It's no surprise Navy senior safety Wyatt Middleton comes from an athletic family. His brother, William, plays cornerback for the Jacksonville Jaguars. One sister, Kellie, played softball at Georgia before playing in the National Pro Fastpitch league. Another sister, Dana, plays basketball at Belmont Abbey College.
Middleton, 22, is just as athletic. A 4-year starter, the safety has recorded 308 tackles and five interceptions at the Naval Academy. After last season, when he registered 68 tackles while starting all 13 games, Middleton was named first-team All-East.
His performance, on and off the field, garnered him a spot on the Lott Trophy watch list. The prize, named after Pro Football Hall of Famer Ronnie Lott, goes to the player who displays maturity while also focusing on performance, academics, community and tenacity.
"When I think of Wyatt, I think of one word - professionalism," said Navy coach Ken Niumatalolo, whose team will play Army on Saturday at Lincoln Financial Field. "On the field, he's a very good football player. Off the field, he does what he's supposed to do, from a military standpoint. Academically, he takes care of business. He's just been an extraordinary young man."
Like all students at the Naval Academy, Middleton was given the opportunity to leave the academy after his sophomore year to find another school if a military career seemed unsuitable; in his case, it would be to find a school capable of giving him a chance to play in the NFL. Most players choose to stay at the academy because of the lack of professional prospects. Middleton, however, was fresh off a sophomore year in which he recorded 80 tackles, five pass breakups and an interception. Despite that success, Middleton chose to honor his commitment to the Midshipmen.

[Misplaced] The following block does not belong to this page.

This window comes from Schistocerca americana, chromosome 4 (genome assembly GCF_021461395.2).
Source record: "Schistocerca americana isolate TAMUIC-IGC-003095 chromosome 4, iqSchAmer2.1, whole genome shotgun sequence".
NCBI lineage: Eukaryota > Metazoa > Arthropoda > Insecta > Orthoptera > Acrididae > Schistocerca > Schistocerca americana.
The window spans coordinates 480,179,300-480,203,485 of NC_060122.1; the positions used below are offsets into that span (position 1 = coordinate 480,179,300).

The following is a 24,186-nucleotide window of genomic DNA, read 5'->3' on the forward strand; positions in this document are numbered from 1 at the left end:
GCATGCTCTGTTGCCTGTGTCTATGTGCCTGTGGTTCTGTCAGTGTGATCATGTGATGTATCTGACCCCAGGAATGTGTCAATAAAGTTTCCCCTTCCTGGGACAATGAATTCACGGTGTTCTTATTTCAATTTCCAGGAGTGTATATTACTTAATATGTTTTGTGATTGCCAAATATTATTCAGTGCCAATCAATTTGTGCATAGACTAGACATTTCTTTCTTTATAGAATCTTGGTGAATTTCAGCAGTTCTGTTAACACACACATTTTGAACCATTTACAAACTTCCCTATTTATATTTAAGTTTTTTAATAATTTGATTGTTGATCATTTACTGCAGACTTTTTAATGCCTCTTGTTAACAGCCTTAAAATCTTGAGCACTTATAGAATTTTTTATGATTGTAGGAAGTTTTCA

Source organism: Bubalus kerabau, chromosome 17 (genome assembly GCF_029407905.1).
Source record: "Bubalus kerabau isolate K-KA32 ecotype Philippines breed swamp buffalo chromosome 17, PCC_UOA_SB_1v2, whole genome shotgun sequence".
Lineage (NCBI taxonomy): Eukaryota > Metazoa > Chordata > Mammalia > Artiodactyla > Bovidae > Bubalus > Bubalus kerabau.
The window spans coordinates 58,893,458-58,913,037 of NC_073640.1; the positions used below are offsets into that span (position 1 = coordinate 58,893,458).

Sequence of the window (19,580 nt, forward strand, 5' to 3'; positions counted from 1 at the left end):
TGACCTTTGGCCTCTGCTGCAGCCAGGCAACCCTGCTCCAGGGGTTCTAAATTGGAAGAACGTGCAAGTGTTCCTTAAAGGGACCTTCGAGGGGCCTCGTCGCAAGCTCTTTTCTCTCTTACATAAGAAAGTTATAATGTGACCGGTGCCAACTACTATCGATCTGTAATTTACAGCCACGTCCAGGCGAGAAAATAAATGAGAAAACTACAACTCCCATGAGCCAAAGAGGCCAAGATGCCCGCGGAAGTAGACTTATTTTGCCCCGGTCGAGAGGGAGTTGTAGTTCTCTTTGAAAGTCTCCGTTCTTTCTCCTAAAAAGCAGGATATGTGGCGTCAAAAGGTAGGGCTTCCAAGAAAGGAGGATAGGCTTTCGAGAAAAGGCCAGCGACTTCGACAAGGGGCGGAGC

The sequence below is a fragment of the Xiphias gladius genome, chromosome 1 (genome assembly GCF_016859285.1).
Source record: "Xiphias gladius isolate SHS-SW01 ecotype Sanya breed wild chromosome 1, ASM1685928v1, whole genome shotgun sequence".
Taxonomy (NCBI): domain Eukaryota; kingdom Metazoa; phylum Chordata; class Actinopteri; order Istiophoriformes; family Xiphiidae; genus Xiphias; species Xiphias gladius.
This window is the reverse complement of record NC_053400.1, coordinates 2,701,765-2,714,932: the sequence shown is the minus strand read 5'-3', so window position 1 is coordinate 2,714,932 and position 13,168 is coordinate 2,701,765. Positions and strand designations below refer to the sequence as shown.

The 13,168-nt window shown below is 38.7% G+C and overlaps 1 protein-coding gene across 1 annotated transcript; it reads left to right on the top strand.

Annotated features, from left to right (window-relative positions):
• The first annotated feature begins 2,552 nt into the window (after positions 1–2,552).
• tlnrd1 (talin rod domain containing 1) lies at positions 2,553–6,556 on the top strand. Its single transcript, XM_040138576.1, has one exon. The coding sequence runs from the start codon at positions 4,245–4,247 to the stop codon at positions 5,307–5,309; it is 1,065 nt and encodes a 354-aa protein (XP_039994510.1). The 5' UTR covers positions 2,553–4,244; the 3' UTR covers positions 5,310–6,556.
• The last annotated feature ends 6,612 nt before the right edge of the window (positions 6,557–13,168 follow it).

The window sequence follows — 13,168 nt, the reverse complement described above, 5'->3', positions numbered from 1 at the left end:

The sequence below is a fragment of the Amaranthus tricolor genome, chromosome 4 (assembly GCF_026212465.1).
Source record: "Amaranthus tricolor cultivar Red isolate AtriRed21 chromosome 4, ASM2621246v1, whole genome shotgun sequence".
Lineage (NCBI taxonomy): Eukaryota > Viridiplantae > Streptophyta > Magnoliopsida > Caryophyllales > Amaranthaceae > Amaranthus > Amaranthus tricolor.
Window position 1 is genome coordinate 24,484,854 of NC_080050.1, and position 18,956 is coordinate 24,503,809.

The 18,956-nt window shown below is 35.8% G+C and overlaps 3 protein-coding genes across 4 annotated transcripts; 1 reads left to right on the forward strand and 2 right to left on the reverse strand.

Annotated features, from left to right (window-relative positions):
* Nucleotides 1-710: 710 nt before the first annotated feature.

"I had made a home at the academy," Middleton said. "I've started since my freshman year and I wouldn't want to start over anywhere else. I didn't want to break those bonds I had formed."
He added: "Not too many people go through what we go through. Waking up at 6 a.m every morning, going through military training, going through tough academics and then having a tough football practice. That brings you together really fast."
Growing up in Georgia, Middleton watched as his older siblings became stars in their respective sports. A natural rivalry seemed likely to brew between Wyatt and William. Thanks to the influence of his parents, Albert and Karen, the brothers learned to view each other's success as a positive thing.
"When it came to sports, [his parents] never really had us competing against each other," Middleton said. "They did a great job making us support each other . . . Sports is something that will bring you closer together, no matter who you are.
"My parents made me the man I am today. At the same time, Naval Academy was a good place for a person like me. Being able to talk to people, relate to people, things that I've learned growing up, are big at the academy. It has helped me grow in certain aspects, not only from a military standpoint. Being in the military, you have to grow up pretty fast. You're being forced to take a lot of responsibility at a young age."
For Middleton, starting in his fourth Army-Navy game is bittersweet. On one hand, he has an opportunity to go out with a perfect record against the Black Knights. But the game will mark the second-to-last time that Middleton will suit up as a member of the Navy football team.
"I'm sad that it's coming to an end," he said. "I've enjoyed it the whole time I've been at the academy. We definitely want to go out with that clean record [against Army]. Whether it was my freshman year or my sophomore year, you always want to beat your rival school. You always want to beat Army." *